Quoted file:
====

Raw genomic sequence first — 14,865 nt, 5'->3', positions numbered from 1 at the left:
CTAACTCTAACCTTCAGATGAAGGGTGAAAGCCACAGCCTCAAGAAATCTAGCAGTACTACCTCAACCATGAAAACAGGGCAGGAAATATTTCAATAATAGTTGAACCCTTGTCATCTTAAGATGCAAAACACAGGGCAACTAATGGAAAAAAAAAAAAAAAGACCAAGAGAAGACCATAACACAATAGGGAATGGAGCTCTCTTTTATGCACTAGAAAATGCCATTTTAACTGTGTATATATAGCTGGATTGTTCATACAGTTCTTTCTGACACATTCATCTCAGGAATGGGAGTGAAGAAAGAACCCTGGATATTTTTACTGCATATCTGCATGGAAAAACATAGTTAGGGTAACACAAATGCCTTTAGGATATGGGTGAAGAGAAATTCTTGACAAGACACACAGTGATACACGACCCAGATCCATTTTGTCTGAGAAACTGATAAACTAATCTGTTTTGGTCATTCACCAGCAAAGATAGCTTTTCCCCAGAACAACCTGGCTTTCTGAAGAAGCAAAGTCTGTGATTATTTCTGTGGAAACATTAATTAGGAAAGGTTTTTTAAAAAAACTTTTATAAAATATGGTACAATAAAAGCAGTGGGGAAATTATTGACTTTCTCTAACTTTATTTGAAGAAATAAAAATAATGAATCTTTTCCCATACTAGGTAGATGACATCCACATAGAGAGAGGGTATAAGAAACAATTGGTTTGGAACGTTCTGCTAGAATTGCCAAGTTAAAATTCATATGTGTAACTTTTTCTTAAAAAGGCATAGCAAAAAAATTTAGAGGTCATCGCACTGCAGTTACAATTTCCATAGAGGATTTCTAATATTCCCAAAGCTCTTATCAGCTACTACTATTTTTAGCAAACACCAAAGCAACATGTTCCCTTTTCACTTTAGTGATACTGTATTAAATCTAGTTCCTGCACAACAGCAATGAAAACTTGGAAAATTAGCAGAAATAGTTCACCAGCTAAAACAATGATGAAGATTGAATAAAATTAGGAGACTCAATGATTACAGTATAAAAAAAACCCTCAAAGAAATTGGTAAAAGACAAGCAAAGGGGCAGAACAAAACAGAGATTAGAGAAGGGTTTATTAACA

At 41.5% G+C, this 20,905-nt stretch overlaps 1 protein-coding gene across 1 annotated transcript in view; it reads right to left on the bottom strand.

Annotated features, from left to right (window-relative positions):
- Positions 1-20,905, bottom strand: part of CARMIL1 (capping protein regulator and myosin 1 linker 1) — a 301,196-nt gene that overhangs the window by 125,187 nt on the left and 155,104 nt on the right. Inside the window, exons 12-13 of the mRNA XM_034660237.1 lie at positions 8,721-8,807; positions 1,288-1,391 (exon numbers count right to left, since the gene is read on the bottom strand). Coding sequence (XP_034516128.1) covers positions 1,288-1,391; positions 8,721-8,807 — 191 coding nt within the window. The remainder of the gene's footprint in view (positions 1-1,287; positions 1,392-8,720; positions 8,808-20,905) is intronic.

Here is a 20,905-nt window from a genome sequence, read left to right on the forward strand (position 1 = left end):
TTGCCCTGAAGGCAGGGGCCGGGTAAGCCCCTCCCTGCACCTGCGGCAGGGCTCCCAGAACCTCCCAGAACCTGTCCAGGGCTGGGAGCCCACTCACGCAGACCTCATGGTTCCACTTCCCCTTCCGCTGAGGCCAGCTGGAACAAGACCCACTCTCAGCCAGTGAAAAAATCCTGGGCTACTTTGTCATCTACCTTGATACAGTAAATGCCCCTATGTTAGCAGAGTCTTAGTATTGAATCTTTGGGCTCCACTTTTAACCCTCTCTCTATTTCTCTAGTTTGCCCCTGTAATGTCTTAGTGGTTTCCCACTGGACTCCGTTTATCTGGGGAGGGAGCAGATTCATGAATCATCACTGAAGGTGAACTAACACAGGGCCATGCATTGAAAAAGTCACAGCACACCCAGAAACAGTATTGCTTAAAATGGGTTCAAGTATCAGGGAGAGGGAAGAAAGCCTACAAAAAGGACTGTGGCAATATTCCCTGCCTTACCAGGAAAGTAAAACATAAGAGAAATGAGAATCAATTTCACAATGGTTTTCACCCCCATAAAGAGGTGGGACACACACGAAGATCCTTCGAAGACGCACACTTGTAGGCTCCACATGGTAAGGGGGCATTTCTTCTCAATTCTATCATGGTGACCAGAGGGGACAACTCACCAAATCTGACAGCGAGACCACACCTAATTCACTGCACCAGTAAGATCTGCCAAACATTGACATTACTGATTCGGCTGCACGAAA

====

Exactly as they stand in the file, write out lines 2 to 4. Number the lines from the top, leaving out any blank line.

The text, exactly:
CTAACTCTAACCTTCAGATGAAGGGTGAAAGCCACAGCCTCAAGAAATCTAGCAGTACTACCTCAACCATGAAAACAGGGCAGGAAATATTTCAATAATAGTTGAACCCTTGTCATCTTAAGATGCAAAACACAGGGCAACTAATGGAAAAAAAAAAAAAAAGACCAAGAGAAGACCATAACACAATAGGGAATGGAGCTCTCTTTTATGCACTAGAAAATGCCATTTTAACTGTGTATATATAGCTGGATTGTTCATACAGTTCTTTCTGACACATTCATCTCAGGAATGGGAGTGAAGAAAGAACCCTGGATATTTTTACTGCATATCTGCATGGAAAAACATAGTTAGGGTAACACAAATGCCTTTAGGATATGGGTGAAGAGAAATTCTTGACAAGACACACAGTGATACACGACCCAGATCCATTTTGTCTGAGAAACTGATAAACTAATCTGTTTTGGTCATTCACCAGCAAAGATAGCTTTTCCCCAGAACAACCTGGCTTTCTGAAGAAGCAAAGTCTGTGATTATTTCTGTGGAAACATTAATTAGGAAAGGTTTTTTAAAAAAACTTTTATAAAATATGGTACAATAAAAGCAGTGGGGAAATTATTGACTTTCTCTAACTTTATTTGAAGAAATAAAAATAATGAATCTTTTCCCATACTAGGTAGATGACATCCACATAGAGAGAGGGTATAAGAAACAATTGGTTTGGAACGTTCTGCTAGAATTGCCAAGTTAAAATTCATATGTGTAACTTTTTCTTAAAAAGGCATAGCAAAAAAATTTAGAGGTCATCGCACTGCAGTTACAATTTCCATAGAGGATTTCTAATATTCCCAAAGCTCTTATCAGCTACTACTATTTTTAGCAAACACCAAAGCAACATGTTCCCTTTTCACTTTAGTGATACTGTATTAAATCTAGTTCCTGCACAACAGCAATGAAAACTTGGAAAATTAGCAGAAATAGTTCACCAGCTAAAACAATGATGAAGATTGAATAAAATTAGGAGACTCAATGATTACAGTATAAAAAAAACCCTCAAAGAAATTGGTAAAAGACAAGCAAAGGGGCAGAACAAAACAGAGATTAGAGAAGGGTTTATTAACA

At 41.5% G+C, this 20,905-nt stretch overlaps 1 protein-coding gene across 1 annotated transcript in view; it reads right to left on the bottom strand.

Annotated features, from left to right (window-relative positions):